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I use VirtualBox 4.1.x on my Ubuntu machine and I've set up several virtual machines. Since there are several ways one can move a VM in VirtualBox to another computer, I was wondering which one is the recommended way:

(1) Use the "Import/Export utility";
(2) Copy the entire VM folder, containing the .vdi and .vbox files;
(3) Clone the VDI using "Virtual Media Manager" and then recreate a VM on the target machine but using the cloned VDI as the hard disk.

I have successfully used the 1st method several times and it has always worked but the problem is that after exporting and importing, the disk image is transformed into .VMDK and no .VDI anymore!

The 2nd method is probably the easiest but I'm not sure that simply copying the files will work or not on the target machine. When searching about this method, I found some people had problems which they had to edit the VirtualBox.xml file to solve it!

At last there's the 3rd method but it requires the extra work of creating a VM similar to the original VM configuration, which is not desirable.

It's clear from the above explanation that my desired method is the 2nd one, but I need expert advice on this if it works or not. I don't want any XML editing get in my way!

So what's the best method of safely transferring my VM's to another computer with VirtualBox ?

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Just transfer the files and place them in the same location. –  Ramhound Aug 18 '13 at 21:16
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1 Answer 1

up vote 9 down vote accepted

Well done for doing your research. I regularly use all three options.

Option 1 is the easiest because it combines the whole VM into a single file and transfers it over without issue pretty much every time. However, in my experience when creating the OVA or OVF file for export it throws away all snapshots and if done incorrectly can result in a VMDK file. When you re-import the VM you should be able to select what type of HDD file you want created, VDI or VMDK.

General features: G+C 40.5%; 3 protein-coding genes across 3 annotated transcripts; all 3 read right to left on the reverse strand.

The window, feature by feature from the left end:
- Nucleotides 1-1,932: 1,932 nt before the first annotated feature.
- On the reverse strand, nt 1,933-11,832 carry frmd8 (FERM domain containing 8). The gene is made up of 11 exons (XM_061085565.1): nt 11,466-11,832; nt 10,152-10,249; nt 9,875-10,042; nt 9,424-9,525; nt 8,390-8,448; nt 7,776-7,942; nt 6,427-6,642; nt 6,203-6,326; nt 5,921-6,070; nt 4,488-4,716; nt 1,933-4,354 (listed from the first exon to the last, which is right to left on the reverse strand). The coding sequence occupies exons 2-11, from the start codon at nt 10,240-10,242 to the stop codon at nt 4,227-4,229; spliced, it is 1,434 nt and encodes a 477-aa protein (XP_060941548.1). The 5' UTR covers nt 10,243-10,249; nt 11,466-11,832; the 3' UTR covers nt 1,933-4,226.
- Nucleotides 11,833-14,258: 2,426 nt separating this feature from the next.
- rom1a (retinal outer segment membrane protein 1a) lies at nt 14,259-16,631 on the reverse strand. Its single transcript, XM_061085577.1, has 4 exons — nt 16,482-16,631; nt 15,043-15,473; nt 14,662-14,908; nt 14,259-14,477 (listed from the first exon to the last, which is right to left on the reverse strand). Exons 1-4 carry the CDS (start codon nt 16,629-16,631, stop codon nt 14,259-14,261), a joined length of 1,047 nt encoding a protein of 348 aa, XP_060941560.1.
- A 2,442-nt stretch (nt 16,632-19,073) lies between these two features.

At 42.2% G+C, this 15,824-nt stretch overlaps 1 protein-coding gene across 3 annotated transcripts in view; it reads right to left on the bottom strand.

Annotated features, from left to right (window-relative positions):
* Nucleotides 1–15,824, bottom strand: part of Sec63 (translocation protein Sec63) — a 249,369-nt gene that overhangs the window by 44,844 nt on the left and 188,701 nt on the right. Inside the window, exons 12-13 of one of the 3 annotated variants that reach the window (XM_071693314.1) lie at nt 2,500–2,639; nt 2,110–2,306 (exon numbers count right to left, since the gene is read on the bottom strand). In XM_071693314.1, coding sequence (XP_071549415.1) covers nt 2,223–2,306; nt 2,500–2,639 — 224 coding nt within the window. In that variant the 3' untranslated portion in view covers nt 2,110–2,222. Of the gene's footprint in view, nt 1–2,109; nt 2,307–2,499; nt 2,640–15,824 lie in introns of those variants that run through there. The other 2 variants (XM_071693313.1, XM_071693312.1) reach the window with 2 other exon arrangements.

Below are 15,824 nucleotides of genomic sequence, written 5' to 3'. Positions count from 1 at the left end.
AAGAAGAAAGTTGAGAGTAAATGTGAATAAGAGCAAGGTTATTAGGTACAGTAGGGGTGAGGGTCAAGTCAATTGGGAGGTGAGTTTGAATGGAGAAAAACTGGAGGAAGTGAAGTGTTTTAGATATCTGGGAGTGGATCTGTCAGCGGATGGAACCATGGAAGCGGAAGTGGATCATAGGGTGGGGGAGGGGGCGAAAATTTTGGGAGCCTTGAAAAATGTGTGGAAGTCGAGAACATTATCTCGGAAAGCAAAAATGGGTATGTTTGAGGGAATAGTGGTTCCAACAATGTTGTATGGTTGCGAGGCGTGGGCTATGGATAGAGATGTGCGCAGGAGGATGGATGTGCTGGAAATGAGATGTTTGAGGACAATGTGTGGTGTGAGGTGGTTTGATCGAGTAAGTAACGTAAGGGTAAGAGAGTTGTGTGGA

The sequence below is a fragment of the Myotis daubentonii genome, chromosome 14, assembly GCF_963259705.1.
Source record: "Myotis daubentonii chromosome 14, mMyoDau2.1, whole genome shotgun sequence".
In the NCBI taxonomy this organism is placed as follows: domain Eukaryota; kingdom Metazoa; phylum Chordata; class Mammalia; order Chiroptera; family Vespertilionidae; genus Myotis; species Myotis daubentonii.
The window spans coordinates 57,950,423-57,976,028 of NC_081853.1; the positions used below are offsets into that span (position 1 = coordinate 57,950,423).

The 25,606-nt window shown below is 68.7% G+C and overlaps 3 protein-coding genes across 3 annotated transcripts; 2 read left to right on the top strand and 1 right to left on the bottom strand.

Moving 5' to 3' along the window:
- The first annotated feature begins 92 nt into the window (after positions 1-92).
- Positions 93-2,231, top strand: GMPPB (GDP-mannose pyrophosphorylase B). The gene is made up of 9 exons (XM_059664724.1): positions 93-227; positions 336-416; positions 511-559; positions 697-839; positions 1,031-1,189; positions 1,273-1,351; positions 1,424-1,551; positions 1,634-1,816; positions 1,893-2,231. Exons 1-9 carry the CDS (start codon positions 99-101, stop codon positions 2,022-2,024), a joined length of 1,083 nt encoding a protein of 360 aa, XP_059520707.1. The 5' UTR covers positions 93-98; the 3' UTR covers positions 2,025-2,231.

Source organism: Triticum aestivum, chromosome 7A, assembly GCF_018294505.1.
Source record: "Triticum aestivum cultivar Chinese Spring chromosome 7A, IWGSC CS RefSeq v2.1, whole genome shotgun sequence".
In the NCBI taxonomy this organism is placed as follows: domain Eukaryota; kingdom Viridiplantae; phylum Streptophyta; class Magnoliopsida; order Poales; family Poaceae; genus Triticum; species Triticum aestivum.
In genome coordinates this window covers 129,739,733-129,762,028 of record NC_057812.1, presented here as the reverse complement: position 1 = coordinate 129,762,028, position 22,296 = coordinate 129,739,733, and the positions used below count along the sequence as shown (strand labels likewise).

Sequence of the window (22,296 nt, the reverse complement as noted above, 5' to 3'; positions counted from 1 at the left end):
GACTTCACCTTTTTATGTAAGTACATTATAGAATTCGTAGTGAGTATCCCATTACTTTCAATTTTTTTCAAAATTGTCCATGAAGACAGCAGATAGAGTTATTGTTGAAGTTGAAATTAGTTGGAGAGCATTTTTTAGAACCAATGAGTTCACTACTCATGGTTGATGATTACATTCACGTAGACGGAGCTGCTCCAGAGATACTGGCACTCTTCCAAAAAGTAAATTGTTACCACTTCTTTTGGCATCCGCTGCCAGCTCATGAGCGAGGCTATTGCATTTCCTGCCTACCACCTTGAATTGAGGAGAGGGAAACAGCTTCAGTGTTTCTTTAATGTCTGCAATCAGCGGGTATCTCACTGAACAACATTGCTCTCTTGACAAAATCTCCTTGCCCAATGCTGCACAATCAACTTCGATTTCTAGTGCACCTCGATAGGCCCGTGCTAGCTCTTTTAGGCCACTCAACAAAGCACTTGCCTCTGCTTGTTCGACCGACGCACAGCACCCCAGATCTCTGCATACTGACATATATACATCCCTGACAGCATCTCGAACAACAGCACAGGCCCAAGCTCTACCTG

Option 2 is my preferred option and although I have had to edit the XML file a few times it's been my own fault for messing something up. Make sure that when you copy the VM, you get ALL the files associated with it. The issues I ran into were when certain snapshots and secondary VDI files were in the wrong directory and weren't copied properly. If you copy all the files (and permissions) you should not have any problems whatsoever.

Option 3 is less desirable because then you have 2 copies of a VM, and it can cause licensing issues, network issues, etc, depending on how you clone the VDI file.

In summary, I would definitely recommend option 2, just make sure you get all the needed files when you move it over.

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Thanks for the reply. I will wait a few more days to see if anyone else has any other point. (+1) –  Seyed Mohammad Aug 19 '13 at 8:08
    
Looks like no one has anything to add ... So I'm marking this as the answer. –  Seyed Mohammad Aug 27 '13 at 7:09
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